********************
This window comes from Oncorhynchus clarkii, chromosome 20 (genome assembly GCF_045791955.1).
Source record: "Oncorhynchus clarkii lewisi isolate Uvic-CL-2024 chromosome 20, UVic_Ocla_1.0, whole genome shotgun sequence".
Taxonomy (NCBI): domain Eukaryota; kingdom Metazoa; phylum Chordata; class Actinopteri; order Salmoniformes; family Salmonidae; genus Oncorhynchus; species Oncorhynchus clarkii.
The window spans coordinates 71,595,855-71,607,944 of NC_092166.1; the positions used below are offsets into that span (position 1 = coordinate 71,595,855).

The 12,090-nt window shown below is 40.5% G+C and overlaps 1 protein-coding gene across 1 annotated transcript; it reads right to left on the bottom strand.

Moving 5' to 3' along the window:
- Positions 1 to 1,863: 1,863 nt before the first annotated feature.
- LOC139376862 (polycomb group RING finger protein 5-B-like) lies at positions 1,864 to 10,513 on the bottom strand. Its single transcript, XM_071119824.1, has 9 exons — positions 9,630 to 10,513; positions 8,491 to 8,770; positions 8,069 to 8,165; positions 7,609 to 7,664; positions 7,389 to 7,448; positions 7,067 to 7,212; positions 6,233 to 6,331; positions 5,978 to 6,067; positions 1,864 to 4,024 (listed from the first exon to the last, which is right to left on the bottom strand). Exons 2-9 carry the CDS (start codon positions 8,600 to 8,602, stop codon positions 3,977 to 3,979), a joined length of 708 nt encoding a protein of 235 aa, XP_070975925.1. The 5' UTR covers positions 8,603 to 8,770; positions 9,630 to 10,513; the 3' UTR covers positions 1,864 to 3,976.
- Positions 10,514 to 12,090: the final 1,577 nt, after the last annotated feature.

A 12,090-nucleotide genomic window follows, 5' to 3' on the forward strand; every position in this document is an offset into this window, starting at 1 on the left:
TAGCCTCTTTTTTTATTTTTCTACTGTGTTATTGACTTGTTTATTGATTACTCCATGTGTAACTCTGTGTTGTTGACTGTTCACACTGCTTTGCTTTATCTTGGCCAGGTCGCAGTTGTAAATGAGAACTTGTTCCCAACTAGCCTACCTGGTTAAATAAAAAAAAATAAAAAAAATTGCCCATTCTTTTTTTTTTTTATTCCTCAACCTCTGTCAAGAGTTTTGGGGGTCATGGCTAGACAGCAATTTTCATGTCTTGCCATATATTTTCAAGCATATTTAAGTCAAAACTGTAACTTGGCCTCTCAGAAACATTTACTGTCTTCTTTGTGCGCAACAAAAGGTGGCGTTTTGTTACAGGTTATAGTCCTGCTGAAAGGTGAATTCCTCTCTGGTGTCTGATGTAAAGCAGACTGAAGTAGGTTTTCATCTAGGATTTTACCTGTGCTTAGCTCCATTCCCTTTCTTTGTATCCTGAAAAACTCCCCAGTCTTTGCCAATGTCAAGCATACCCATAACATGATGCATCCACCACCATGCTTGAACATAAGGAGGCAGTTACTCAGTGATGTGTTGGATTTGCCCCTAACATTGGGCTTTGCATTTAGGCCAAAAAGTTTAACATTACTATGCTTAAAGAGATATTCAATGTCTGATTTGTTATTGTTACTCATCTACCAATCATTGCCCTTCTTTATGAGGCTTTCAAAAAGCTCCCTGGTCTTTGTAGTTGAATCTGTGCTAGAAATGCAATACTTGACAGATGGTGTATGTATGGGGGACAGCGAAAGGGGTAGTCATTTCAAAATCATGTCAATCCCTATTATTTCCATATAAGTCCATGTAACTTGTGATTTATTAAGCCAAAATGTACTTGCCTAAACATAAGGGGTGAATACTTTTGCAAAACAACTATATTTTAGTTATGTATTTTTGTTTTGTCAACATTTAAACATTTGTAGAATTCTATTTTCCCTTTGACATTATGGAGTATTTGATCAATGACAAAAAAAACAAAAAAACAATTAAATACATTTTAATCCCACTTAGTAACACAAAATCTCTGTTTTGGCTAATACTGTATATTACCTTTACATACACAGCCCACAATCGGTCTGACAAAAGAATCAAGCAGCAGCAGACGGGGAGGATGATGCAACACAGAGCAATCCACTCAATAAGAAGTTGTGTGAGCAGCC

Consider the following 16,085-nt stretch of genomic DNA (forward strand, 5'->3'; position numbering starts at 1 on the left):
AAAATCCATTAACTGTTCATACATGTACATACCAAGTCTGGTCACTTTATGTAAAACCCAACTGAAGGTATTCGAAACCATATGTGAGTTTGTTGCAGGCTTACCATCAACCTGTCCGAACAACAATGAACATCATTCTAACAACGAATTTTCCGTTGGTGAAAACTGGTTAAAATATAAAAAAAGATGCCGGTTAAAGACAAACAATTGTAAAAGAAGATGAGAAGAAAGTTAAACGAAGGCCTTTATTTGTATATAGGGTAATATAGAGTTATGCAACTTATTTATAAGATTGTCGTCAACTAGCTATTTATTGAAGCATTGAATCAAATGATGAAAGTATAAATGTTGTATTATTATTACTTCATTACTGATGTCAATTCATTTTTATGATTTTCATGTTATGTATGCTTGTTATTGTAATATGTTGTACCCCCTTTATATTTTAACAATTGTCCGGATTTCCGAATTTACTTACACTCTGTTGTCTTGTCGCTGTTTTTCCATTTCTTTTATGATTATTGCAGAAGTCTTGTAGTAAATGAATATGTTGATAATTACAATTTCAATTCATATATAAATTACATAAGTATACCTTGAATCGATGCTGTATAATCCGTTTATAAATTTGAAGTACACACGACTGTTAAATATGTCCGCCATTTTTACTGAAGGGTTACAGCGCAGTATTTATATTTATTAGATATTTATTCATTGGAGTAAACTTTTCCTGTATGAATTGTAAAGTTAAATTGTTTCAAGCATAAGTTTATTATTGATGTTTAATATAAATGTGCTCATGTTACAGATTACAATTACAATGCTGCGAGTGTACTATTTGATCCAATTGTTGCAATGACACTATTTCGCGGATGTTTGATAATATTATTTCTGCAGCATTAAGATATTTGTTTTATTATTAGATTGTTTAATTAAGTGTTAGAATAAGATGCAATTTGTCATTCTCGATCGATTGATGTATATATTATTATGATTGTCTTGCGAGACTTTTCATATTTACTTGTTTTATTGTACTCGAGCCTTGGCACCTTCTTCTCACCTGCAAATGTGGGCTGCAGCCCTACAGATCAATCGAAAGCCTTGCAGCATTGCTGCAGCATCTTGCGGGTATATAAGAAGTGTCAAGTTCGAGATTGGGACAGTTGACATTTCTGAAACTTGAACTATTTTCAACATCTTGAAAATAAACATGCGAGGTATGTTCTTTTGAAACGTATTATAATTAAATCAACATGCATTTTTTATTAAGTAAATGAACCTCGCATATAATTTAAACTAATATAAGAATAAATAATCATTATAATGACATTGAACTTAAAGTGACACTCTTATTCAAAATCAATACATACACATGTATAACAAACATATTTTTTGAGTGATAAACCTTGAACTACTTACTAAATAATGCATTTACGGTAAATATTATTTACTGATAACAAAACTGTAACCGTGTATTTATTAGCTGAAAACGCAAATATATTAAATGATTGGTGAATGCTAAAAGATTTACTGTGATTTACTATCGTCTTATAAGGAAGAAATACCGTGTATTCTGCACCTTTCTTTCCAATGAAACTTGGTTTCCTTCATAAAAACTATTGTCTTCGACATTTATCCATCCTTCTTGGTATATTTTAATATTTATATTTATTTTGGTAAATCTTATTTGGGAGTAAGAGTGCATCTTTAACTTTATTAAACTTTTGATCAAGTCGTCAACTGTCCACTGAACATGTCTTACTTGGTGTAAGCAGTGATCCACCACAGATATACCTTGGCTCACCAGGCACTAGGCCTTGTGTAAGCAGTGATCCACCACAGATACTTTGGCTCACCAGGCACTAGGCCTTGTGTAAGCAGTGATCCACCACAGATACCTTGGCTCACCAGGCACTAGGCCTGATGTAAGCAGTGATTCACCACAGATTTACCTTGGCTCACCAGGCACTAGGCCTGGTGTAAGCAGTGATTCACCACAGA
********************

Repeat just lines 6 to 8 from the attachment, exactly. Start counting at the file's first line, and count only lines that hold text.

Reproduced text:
Moving 5' to 3' along the window:
- Positions 1 to 1,863: 1,863 nt before the first annotated feature.
- LOC139376862 (polycomb group RING finger protein 5-B-like) lies at positions 1,864 to 10,513 on the bottom strand. Its single transcript, XM_071119824.1, has 9 exons — positions 9,630 to 10,513; positions 8,491 to 8,770; positions 8,069 to 8,165; positions 7,609 to 7,664; positions 7,389 to 7,448; positions 7,067 to 7,212; positions 6,233 to 6,331; positions 5,978 to 6,067; positions 1,864 to 4,024 (listed from the first exon to the last, which is right to left on the bottom strand). Exons 2-9 carry the CDS (start codon positions 8,600 to 8,602, stop codon positions 3,977 to 3,979), a joined length of 708 nt encoding a protein of 235 aa, XP_070975925.1. The 5' UTR covers positions 8,603 to 8,770; positions 9,630 to 10,513; the 3' UTR covers positions 1,864 to 3,976.